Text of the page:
Despite yields on the US 2-year heading back towards recent highs, and JPY sustaining losses due to this, the DXY continued to plummet as the euro led gains within the G10 space after the hawkish ECB meeting. The jump higher in the euro, due to increased concerns over the eurozone inflation backdrop, also sent SEK and NOK higher against the dollar. The broad depreciationary pressure on the dollar from Europe resulted in other procyclical currencies, such as CAD and NZD, also rallying against the greenback. The DXY index remains under pressure this morning, largely due to price action in EURUSD, with the DXY index poised to close the week 2% lower. This would mark its worst week since March 2020. With the dollar bears emboldened and US yields struggling to price higher expectations of the Fed to offer a leg of support to the greenback, today’s nonfarm payrolls data will be crucial. A negative reading in the ADP data on Wednesday suggests that today’s payrolls figure will be bleak. Expectations are for just 125K jobs to be added, largely due to the impact of Omicron but also the flailing employment gains due to limited labour market slack. If expectations are met and the net employment figure doesn’t print negative like the ADP measure, January’s net employment gains would be the lowest since the Delta variant in December 2020. Given the limited labour market slack, focus will also be on the participation rate and wage growth measures as these are highly influential for Fed policy at present. The data is due out at 13:30 GMT and is likely to fuel fresh volatility in G10 FX markets.

CAD

Despite the broad decline in the US dollar over the course of the week, the loonie has been trading in relatively tight ranges. The currency’s struggle against the greenback in yesterday’s session, despite the broad bid in procyclical currencies due to the EUR strength, was telling. It suggests that markets are more cautious about the ability of North American economies’ to keep up with their hawkish rate profile. Today’s labour market data will be a good litmus test in this regard. Although the data is set to be impacted by the arrival of the Omicron variant, the extent of the unwind in overall employment will be key in determining the true level of slack in the economy. Given expectations of a shorter lockdown this time around, and hiring difficulties in the run-up to the Omicron arrival, one would expect firms to be more reluctant to release workers this time around. Expectations are for employment to drop by 110K in January, raising the unemployment rate from 6% to 6.3%. However, the industry split of the job losses along with their concentration in part-time work will be key in determining the market reaction.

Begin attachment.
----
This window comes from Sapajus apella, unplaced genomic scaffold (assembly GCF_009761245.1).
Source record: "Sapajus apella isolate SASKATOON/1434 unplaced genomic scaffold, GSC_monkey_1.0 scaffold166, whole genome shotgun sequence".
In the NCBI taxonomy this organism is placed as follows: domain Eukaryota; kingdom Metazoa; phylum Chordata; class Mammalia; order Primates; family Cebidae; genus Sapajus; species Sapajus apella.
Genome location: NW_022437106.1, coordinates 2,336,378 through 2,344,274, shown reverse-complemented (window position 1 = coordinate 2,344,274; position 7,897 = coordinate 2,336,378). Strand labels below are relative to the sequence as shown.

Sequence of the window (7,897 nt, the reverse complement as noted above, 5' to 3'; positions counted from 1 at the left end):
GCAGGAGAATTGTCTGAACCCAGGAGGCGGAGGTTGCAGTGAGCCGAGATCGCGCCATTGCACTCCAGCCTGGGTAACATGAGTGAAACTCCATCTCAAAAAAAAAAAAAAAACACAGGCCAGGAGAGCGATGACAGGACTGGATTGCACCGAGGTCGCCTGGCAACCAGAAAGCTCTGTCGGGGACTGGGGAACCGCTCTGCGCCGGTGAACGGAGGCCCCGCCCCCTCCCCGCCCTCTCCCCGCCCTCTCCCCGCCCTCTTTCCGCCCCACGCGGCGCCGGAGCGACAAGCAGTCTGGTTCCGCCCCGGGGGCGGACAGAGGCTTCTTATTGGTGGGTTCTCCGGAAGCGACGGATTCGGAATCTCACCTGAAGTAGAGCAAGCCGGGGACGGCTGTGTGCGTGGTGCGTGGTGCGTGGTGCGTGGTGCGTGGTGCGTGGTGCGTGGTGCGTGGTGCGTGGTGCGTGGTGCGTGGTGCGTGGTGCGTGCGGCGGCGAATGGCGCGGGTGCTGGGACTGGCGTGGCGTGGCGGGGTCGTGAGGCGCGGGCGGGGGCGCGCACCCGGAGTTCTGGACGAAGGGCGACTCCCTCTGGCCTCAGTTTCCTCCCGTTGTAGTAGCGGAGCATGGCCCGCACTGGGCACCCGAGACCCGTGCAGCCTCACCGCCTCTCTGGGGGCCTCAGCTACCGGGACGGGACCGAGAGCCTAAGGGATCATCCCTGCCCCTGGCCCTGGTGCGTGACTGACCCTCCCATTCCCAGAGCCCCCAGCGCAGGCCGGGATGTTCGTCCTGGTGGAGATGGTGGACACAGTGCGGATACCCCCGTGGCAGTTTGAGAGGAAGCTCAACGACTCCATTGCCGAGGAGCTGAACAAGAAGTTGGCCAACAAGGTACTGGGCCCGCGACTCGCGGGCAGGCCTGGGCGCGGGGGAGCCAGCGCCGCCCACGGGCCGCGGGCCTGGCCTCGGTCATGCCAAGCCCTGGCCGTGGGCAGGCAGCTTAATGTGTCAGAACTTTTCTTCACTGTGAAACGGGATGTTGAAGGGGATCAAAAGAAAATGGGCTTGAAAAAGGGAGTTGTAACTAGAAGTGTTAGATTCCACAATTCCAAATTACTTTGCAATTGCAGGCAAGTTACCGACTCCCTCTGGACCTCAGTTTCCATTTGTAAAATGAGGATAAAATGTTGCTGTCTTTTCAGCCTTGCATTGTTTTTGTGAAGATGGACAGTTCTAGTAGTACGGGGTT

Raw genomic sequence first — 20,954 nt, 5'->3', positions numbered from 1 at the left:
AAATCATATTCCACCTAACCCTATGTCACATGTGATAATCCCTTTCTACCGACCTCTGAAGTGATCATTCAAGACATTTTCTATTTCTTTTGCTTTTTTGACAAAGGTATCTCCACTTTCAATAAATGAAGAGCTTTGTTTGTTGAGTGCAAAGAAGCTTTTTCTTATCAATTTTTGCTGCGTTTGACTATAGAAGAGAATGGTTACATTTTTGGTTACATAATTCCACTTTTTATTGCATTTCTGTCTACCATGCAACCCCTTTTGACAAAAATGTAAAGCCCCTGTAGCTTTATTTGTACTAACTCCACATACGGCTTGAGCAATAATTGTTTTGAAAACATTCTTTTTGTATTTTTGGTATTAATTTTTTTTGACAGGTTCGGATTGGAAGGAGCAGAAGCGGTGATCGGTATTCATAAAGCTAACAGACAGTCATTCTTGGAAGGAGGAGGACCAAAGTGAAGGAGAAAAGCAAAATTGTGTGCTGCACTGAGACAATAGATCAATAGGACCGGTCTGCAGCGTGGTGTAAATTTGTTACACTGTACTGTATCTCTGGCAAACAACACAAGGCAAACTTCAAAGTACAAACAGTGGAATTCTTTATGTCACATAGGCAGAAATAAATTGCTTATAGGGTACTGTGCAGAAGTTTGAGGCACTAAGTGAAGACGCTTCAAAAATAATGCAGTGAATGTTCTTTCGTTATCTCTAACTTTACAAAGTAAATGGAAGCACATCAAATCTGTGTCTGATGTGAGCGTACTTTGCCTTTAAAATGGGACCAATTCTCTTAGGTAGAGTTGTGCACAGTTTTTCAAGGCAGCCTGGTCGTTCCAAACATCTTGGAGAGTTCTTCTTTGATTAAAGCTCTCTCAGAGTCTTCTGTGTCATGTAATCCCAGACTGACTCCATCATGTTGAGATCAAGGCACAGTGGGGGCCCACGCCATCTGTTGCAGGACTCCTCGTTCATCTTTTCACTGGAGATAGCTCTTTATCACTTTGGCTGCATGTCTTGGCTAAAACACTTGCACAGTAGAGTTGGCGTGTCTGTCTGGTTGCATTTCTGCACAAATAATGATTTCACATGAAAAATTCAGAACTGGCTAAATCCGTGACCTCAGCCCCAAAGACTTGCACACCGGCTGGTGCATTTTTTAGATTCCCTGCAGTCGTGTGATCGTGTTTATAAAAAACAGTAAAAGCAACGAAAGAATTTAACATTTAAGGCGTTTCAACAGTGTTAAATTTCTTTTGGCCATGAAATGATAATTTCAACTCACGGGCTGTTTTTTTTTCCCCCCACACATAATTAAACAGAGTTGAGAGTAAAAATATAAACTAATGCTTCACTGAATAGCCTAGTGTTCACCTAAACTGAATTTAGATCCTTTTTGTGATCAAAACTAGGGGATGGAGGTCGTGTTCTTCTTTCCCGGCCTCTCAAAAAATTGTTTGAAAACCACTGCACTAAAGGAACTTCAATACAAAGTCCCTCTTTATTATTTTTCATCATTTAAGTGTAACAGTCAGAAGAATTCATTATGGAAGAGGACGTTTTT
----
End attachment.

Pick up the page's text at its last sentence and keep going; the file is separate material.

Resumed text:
Disclaimer
This information has been prepared by Monex Europe Limited, an execution-only service provider. The material is for general information purposes only, and does not take into account your personal circumstances or objectives. Nothing in this material is, or should be considered to be, financial, investment or other advice on which reliance should be placed. No representation or warranty is given as to the accuracy or completeness of this information. No opinion given in the material constitutes a recommendation by Monex Europe Limited or the author that any particular transaction or investment strategy is suitable for any specific person. The material has not been prepared in accordance with legal requirements designed to promote the independence of investment research, it is not subject to any prohibition on dealing ahead of the dissemination of investment research and as such is considered to be a marketing communication.